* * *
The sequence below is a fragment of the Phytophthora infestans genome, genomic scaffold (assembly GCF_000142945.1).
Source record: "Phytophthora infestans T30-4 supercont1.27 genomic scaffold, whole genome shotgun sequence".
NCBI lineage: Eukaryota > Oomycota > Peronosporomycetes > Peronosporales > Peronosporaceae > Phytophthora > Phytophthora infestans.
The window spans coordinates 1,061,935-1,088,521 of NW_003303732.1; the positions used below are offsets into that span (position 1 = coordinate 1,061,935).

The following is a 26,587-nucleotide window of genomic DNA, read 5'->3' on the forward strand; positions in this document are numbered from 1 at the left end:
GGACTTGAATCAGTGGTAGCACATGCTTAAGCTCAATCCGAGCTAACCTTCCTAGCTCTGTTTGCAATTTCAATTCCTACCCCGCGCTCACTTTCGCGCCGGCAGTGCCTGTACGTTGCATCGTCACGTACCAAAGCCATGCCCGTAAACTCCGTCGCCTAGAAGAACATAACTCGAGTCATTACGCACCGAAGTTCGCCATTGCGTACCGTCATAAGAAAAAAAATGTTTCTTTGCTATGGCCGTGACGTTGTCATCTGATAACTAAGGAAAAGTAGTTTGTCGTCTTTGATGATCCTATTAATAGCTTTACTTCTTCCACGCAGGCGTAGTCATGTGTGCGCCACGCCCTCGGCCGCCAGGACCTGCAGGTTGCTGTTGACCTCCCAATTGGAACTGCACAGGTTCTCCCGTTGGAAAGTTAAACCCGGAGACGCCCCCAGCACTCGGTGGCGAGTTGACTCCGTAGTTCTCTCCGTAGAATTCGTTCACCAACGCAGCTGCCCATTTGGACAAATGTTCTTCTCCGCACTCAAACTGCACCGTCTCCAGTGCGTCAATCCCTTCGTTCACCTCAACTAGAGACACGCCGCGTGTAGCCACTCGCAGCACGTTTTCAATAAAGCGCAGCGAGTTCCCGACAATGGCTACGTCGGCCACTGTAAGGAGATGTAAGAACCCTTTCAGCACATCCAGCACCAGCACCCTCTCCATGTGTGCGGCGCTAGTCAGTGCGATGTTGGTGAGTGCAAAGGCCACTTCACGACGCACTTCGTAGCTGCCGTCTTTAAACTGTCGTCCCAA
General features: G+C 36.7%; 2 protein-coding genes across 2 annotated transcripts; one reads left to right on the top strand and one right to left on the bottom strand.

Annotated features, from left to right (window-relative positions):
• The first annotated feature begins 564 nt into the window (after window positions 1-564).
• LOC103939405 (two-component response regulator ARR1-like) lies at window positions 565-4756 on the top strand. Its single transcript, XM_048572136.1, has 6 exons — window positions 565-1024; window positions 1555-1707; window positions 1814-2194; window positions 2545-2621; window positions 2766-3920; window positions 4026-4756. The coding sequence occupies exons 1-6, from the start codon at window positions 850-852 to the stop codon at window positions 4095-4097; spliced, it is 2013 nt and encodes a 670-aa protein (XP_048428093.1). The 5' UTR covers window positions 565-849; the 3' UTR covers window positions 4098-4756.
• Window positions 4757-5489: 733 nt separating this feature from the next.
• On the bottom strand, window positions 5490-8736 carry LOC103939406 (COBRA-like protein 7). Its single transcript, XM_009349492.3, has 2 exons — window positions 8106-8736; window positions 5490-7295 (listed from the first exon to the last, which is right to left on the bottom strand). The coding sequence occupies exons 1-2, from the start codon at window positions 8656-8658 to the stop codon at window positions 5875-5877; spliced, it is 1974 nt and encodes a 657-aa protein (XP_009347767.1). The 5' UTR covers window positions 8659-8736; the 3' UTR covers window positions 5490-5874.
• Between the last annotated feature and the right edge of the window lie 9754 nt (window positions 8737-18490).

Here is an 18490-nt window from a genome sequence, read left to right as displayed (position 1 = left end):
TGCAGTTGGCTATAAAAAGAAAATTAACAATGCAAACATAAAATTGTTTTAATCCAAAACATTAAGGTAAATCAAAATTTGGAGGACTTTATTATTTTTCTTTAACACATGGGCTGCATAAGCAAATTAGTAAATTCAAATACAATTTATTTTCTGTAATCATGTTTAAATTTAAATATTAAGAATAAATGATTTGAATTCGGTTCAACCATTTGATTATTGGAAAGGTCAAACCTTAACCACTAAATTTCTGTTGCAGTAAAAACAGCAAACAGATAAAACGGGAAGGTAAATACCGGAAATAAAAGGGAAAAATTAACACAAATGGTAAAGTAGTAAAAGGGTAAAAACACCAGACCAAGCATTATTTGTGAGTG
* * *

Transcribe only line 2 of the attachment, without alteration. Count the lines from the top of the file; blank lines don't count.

Source record: "Phytophthora infestans T30-4 supercont1.27 genomic scaffold, whole genome shotgun sequence".